When I was told we were going to replace the ports (deadlights) on the new boat, I thought ‘Sure, no problem’. Â We’d just replaced the hatches, we knew the weather was now right for this kind of undertaking, and the fact that we’d already done it on Serendipity. The thing I was not thinking about, is this project would be infinitely harder on Daze Off. Â Not only were we starting with blank sheets of plexiglass where we were expected to trace, cut, and polish the new glass instead of ordering pre-sized and cut pieces, but we also had to first paint the areas that the new glass would be adhering to. Â And that was going to be the extremely difficult part.
I’ll go over one of the stages today, but overall they’ll include: removing the old plexiglass; cleaning the surface of the existing adhesive, sanding and grinding off the existing paint until we were down to bare metal; filling unnecessary holes with epoxy (I’ll get further into that); starting with a zinc chromate primer, adding barrier coats; primer coats; top coats, and then we can start the process of actually putting the new plexiglass in.
The part that we tackled today was removing the existing windows on the port side of the boat and cleaning the area. Â Since the windows currently have umpteen bolts screwing them into the hull, we worked with one person inside loosening the nuts while the other one sat outside keeping the bolt from spinning. Â I feel a little bad for Matt as he was the inside guy, and once he got to the pilot house he found himself in the area where we’re storing not only all the templates we removed from that area when we needed to add foam insulation a few months ago, but also our extra clothes, toiletries, and even non perishable goods we can’t fit in the galley. Â Basically its a heaping mess in that area, and trying to move things around to get decent foot space in there is almost a project in itself.
That first step didn’t actually take all that long, but the next one was a doozy. Â Removing the caulk on the outside where the windows had been adhered. Â Unlike when we cleaned the ports to get the new glass in, this caulk did not stay rubbery and scrape off easily. Â It was gooey and messy and was taking up all my patience to clean off an area of 2 square inches. Â Using a combination of small chisels and other scraping tools, it felt like I was only moving the substance around instead of actually removing it. Â Even with the added help of acetone I was barely able to wipe it off. Â Then I thought of trying mineral spirits. Â Bingo. Â It basically dissolved the old caulk, moving it around a bit, yes, but then the acetone did take up the rest of it.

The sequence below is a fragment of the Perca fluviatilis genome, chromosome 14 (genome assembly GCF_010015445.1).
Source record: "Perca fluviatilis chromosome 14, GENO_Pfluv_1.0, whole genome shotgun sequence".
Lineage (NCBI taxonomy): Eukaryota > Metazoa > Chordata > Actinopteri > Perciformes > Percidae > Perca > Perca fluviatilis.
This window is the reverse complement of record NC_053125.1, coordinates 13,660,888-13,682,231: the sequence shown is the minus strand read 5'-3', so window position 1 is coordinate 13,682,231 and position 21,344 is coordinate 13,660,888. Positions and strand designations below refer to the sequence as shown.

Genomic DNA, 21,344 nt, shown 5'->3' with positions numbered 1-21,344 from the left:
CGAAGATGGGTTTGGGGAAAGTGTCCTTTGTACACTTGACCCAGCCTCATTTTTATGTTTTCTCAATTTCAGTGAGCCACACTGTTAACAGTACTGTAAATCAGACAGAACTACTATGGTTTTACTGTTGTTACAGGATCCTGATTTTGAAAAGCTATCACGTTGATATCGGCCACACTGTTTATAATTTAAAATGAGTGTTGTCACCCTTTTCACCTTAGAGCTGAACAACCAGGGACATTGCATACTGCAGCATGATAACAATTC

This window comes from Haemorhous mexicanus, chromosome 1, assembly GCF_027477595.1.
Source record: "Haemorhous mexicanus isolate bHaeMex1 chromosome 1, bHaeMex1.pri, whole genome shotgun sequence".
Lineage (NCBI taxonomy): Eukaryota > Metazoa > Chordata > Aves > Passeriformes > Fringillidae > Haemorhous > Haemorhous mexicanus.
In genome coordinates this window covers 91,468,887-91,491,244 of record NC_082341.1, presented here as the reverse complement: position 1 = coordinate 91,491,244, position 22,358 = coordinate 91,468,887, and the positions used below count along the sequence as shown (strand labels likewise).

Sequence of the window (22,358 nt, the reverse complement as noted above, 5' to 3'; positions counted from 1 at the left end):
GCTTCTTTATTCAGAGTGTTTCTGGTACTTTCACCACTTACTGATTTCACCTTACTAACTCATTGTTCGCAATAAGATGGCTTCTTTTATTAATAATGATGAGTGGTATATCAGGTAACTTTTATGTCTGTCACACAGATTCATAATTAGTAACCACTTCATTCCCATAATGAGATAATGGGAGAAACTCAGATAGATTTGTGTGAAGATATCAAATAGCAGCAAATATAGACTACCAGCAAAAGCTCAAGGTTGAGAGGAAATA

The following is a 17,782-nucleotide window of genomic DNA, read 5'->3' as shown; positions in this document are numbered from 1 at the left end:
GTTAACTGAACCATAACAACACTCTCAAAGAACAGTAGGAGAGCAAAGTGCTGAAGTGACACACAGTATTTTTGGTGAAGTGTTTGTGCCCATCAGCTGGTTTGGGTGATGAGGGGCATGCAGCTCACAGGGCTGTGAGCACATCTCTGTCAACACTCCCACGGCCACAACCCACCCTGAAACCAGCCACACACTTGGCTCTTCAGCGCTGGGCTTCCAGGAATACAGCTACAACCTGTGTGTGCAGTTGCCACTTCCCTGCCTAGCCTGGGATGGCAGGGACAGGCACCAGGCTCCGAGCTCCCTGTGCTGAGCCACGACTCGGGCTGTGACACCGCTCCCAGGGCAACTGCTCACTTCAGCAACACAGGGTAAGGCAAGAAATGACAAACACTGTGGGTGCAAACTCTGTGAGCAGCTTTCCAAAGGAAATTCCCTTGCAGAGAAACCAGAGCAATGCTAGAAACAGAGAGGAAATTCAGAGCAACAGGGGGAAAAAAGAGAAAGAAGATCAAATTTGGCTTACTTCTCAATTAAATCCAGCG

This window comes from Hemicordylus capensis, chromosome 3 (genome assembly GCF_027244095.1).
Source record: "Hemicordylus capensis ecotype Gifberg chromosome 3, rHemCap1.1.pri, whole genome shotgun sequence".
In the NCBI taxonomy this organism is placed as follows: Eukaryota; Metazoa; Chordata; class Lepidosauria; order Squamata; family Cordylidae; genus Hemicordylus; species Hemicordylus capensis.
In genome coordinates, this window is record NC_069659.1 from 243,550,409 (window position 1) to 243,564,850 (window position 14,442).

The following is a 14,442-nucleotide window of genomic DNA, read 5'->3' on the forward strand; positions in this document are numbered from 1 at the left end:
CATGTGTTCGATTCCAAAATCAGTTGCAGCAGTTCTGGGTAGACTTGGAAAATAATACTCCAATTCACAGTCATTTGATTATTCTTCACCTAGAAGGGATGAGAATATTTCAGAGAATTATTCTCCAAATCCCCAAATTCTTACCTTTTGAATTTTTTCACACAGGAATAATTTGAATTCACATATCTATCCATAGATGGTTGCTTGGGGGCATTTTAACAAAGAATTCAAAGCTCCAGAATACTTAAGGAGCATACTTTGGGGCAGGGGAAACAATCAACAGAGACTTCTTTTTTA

That job took foreeever, and by the time we were finished my hands were covered in black goop and I was very glad we still had a little Orange Goop around so I could somewhat clean myself up. It wasn’t me who still had the dirty jobs coming up. Â Matt now had the fun task of grinding off the paint around the frame so we could then fill all the holes from the bolts with epoxy. Â We had both decided that all the extra metal seemed like a little much since with new technology, the bolts aren’t responsible for keeping the port in (we’ll be using a strong tape and caulk), so we’ll go down to only one in each corner for just a little bit of added security.
To make sure that all the dust and debris that was getting scraped off didn’t make it’s way into our immaculate living quarters (ha), I made sure the windows were taped up from the inside. Once the area around the holes were cleaned, Matt made sure to clean the holes out even more, using a drill to grind each one of them and expose fresh aluminum that the epoxy would then adhere to. Â I taped up the back of each hole to make sure nothing would leak all the way through once it was applied.
Using a 2 part G Flex epoxy through West Systems, Matt mixed up equal parts and carefully filled each hole. Â We weren’t worried about scraping the outside smooth since it will all be sanded flat once its hardened. Â And with that, we wait. Â Next step will be to take off all the paint from that side and begin priming! But….we also move on to the downside of this whole projects. Â No windows. Â Looks like there will be lots of tarps, plastic sheets, and tape in our future.
Toward the task of removing anything stuck to metal; two words. Heat gun.
Oh, by the way, a heat gun works just the same on the paint on the hull. Dump the chemicals. Use heat (NO FLAME). Use caution to never breathe smoke from anything with Urethane in it, it contains cyanide gas.